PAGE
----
After the unification of the Lao principalities (meuang) in the
14th century, the Lan Xang monarchs commissioned their scholars to
create a new script to write the Lao language. The scholars probably
modelled the alphabet on the the Old Khmer script, which was itself
based on Mon scripts.
Type of writing system: syllabic alphabet / abugida
Direction of writing: left to right in horizontal lines
Syllables are based around consonants. Vowels are indicated with
diacritics which can appear above, below or around the consonant letters. When
they occur on their own or at the beginning of a word, vowels are attached to the
glottal stop symbol (the final letter in the third row of consonants).
Lao is a tonal language with 6 tones. The tone of a syllable is
determined by a combination of the class of consonant, the type of syllable
(open or closed), the tone marker and the length of the vowel
For some consonants there are multiple letters. Originally they
represented separate sounds, but over the years the distinction between
those sounds was lost and the letters were used instead to indicate tones.
Various offical reforms of the Lao script have reduced the number of duplicate
There are no spaces between words, instead spaces in a Lao text
indicate the end of a clause or sentence.
Written Lao is based on the dialect of the Lao capital, Vientiene.
There is no official Latin transliteration system for Lao. In Laos,
French-based systems are used and there is considerable variation in
spelling, particularly of vowels. In Thailand, the Royal Thai General
Transcription is used.
Used to write
Lao (ພາສາລາວ), a Tai-Kadai language spoken by approximately 15 million people in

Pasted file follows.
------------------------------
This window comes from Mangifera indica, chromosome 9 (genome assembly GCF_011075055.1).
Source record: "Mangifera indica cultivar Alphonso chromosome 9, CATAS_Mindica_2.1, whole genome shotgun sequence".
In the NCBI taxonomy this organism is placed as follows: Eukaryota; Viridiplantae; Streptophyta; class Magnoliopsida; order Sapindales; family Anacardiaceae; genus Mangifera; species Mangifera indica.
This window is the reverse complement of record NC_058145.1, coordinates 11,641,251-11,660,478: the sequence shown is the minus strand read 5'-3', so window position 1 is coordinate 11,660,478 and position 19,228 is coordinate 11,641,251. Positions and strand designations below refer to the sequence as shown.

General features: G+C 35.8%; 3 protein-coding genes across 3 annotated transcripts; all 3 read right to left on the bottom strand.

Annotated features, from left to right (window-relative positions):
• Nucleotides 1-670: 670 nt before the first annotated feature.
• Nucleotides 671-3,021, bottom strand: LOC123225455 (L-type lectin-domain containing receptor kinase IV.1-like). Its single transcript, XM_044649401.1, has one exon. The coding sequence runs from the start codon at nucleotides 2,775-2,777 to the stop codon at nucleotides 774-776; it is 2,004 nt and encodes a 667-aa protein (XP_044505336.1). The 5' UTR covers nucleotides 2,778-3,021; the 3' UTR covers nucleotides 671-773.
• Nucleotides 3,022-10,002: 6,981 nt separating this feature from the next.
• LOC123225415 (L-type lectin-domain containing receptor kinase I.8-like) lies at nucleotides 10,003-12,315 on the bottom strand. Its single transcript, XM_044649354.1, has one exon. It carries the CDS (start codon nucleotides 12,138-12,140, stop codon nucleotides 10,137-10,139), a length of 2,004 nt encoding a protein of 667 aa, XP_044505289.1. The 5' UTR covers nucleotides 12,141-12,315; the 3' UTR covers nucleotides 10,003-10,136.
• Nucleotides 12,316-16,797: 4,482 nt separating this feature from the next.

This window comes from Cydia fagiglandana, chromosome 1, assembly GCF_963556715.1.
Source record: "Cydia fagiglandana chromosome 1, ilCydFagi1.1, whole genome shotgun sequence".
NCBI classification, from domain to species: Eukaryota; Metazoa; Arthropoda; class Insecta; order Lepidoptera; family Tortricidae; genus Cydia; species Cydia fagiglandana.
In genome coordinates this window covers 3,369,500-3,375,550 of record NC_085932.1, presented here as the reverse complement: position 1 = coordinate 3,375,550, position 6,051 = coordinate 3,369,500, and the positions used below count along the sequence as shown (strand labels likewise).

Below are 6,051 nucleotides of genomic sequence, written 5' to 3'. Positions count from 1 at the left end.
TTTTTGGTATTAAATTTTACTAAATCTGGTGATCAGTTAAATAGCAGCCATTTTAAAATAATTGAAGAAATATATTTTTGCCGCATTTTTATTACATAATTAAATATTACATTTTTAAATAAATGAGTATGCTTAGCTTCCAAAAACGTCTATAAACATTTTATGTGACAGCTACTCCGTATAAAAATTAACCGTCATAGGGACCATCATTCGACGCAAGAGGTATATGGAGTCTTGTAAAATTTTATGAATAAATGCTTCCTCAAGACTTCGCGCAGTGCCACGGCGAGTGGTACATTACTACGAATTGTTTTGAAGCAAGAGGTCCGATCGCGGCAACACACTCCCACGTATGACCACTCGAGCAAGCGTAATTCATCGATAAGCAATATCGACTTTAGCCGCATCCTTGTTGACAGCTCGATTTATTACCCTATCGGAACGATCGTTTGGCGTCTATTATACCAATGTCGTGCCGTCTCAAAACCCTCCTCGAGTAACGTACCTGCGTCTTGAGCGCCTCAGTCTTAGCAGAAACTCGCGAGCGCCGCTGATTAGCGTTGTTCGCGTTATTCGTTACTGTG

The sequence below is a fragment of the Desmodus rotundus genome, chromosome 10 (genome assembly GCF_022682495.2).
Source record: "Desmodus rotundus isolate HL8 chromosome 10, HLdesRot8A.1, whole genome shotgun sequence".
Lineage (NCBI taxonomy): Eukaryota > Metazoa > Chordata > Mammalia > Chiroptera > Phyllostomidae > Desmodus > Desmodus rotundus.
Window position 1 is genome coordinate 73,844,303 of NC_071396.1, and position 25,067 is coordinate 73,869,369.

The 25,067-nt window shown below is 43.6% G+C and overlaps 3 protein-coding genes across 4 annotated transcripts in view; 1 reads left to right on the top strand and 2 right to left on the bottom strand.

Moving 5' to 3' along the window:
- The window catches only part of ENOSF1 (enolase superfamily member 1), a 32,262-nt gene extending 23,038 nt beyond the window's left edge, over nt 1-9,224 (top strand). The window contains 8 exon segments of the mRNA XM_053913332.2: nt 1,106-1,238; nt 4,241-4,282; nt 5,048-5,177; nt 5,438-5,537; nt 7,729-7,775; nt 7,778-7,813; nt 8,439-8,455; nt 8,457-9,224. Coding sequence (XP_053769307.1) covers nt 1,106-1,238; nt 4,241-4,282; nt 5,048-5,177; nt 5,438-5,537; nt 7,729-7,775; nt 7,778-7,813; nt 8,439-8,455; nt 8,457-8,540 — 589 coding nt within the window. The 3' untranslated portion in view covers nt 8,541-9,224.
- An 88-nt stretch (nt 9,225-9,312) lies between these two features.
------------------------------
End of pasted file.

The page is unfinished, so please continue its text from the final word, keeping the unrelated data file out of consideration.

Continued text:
Laos and Thailand. It is closely related to Thai and
speakers of Lao are able to understand spoken Thai without too many
difficulties. Thai speakers find it more difficult to understand Lao
due to lack of exposure to the language. The language family is also known
as Kradai, Kra-Dai, Daic or Kadai.
Also used to write: Tai Dam, Lave, Eastern Bru, Western Bru, Mong Njua,
Iu Mien, Jeh, Kuy, Kataang, Lü, Khmu, Western Katu, Lamet, Hmong Daw,
Ngeq, Pacoh, Phunoi, Upper Ta'oih and Lower Ta'oih
The transcription system used here is one used by the British Permanent
Committee on Geographical Names (BGN/PCGN).
Consonants are divided into three classes which help to determine
the tone of a syllable (indicated by the numbers below). The sounds
represented by some consonants change when they are used at the end
of a syllable (indicated by the letters on the right of the slash
below). The consonants can all be used at the beginning of a syllable
but only some can be used at the end of a syllable.
The consonants in the final row are compounds and conjuncts used as alternatives to the basic consonants.
Vowel diacritics (with k)
Closed syllables *
* Closed syllables are those ending with p, t or k
All human beings are born free and equal in dignity and rights. They are endowed with reason
and conscience and should act towards one another in a spirit of brotherhood. (Article 1 of the Universal Declaration of Human Rights)